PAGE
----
On Sunday, October 12, 2013, I attended Planning Camp at Laney College in Oakland, California. About fifty people of various backgrounds gathered into an auditorium to discuss how urban planning and technology can be bridged to guide social change. The day-long session was hosted by OpenPlans, a nonprofit that develops open source technology to solve planning and transportation issues. This was the second of five stops in a tour visiting cities across the country.
OpenPlans started Planning Camp as a way to gain ideas from the public that could be used for Plan In a Box, an open-source web-publishing tool used to market planning projects. Oakland’s Camp brought together individuals from across the Bay excited to share their ideas. What awaited us was valuable networking, enlightening conversation, a delicious lunch and an even better Happy Hour. And it only cost $15 – not a bad deal if you ask me.
The event was set up as an unconference, meaning the attendees ran the show. After a couple hours of mingling and introduction, everyone had the opportunity to write down a potential discussion topic. Ideas were collected and used for the four sessions that sparked inspiring collaboration. Common themes included equity, democracy and public participation.
Participants separated into groups to discuss the specific topics. The diversity of expertise is what made the day special. How often do get a such a range of professions – including urban planners, tech entrepreneurs, housing advocates, students, transit professionals, among others – in a room together to discuss our society’s most pressing social issues?
My four sessions included the following:
The connection between urban planning and public health;
Engaging communities with less access to technology and information;
Displacement as a result of transit-oriented development;
Improving Bay Area transit.
Perhaps the most meaningful aspect of each discussion was the passion exuded from the participants. Although we may have swayed off topic more than once, there was something to be taken away from each group. Some of the main points are addressed here:
Although the link between urban planning and public health may be clear in some people’s minds, quantifying the connection is difficult. Our group agreed we need a more transparent system that will allow us to target our efforts towards education and preventative health care. The trick is supporting these systems with the necessary data.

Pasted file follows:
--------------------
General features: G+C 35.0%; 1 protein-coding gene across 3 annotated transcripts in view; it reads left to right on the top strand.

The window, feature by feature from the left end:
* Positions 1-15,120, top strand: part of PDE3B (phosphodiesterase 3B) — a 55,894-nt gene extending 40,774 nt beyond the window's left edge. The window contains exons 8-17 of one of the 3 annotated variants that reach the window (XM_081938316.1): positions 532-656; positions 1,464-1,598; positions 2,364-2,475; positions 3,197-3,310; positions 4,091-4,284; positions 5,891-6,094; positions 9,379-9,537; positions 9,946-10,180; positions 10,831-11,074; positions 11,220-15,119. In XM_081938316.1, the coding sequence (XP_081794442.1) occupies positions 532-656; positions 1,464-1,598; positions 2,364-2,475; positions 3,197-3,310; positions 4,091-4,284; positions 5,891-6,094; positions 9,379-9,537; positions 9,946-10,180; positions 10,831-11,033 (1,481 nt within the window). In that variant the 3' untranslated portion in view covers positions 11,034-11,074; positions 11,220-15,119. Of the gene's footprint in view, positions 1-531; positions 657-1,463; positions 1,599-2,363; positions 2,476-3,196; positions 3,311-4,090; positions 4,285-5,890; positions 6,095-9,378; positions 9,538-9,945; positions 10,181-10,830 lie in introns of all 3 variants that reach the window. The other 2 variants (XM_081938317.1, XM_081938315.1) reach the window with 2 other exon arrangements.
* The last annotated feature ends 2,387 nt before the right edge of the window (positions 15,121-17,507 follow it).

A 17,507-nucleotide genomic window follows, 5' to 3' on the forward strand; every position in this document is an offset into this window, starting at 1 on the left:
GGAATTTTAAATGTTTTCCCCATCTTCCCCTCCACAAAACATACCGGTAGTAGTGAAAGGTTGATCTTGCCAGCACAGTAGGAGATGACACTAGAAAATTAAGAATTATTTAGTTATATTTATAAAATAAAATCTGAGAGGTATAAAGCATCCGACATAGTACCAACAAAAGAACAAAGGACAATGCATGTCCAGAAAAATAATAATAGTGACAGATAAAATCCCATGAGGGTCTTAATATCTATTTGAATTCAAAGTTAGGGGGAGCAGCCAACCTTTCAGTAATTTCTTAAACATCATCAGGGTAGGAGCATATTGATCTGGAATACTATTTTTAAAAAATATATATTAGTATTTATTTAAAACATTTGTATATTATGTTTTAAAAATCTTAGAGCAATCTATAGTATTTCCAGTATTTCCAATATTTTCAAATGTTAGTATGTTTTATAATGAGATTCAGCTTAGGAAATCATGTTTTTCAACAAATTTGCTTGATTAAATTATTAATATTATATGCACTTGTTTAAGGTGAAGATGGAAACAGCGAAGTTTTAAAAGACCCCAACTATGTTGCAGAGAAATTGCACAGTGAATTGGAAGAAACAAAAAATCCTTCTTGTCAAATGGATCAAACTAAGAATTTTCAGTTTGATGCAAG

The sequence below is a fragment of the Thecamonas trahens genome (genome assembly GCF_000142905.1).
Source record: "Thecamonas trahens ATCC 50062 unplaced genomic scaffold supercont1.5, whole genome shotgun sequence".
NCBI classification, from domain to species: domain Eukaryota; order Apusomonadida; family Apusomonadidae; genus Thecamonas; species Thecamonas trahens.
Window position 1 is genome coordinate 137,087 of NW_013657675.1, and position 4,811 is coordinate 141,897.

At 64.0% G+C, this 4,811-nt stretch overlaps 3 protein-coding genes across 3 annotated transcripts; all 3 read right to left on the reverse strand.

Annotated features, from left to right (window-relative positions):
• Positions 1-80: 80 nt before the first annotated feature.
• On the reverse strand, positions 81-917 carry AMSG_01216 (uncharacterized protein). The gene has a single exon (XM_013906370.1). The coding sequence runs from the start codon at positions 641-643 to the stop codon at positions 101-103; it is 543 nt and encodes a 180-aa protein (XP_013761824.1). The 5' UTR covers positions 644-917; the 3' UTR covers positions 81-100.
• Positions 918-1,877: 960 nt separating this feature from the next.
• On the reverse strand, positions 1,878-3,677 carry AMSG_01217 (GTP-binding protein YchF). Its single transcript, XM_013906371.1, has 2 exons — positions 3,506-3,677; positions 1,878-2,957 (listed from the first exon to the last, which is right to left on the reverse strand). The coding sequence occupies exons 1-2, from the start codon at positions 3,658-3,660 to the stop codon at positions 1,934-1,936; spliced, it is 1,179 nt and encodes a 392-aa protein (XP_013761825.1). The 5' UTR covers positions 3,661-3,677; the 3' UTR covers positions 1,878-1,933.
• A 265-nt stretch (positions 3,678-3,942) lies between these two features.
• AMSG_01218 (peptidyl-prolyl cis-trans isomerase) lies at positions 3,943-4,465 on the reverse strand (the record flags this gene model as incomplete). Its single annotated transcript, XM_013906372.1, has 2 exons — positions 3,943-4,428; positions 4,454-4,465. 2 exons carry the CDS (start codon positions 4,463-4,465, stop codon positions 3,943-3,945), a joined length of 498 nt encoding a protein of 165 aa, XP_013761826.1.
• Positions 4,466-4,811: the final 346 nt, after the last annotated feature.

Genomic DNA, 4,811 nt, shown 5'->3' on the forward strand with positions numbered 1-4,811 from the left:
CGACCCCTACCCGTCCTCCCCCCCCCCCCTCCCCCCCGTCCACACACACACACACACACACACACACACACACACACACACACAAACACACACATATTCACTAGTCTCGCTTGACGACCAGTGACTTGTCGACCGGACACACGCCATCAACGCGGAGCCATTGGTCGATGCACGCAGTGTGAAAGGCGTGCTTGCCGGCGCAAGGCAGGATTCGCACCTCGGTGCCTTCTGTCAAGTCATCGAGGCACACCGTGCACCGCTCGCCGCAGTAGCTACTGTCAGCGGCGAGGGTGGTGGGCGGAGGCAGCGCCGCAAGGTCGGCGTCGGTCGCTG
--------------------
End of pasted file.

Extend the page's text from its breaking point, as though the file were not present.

We cannot use the same methods to communicate with every community. Language barriers, culture, education and many other factors come into play when determining the best way to engage citizens. We need to create structures that make it easy for people to get involved. Then we must ensure the input we gain from the public is transmitted to local powers. Several members of our group represented local organizations that utilize technology people can easily use, including Textizen and LocalWiki. Making the public more aware of these tools can help create a voice for many groups.
Because transit is now a valued amenity, building affordable housing in transit-rich locations is a challenge. The land is often expensive to build on, so naturally the homes are expensive. Much of the discussion ended up focusing on housing policy – a prominent headline in the Bay Area, to say the least. However, several members of the discussion addressed how prioritizing jobs near transit rather than housing may entice more people to use public transportation.
Several Bay Area transit systems, particularly MUNI and AC Transit, are not operating to the level that most would like. The group agreed that a strong political will and a powerful voice can help incite change.
There is one clear theme from these discussions – people value public participation. The challenge is effectively engaging various populations and then translating that communication into results.
I am not saying these efforts have not been made many times over. Nor am I saying every single opinion will transform into action. What I am saying is that those in power, those who have the tools to create change, need to facilitate public engagement so that the opportunity to share an idea, and the system to empower an idea, is there for all. Thank you OpenPlans for strengthening this movement.
How do you want to see technology and planning used to facilitate social change?
Credits: Data linked to sources. Images credit of Robert Poole.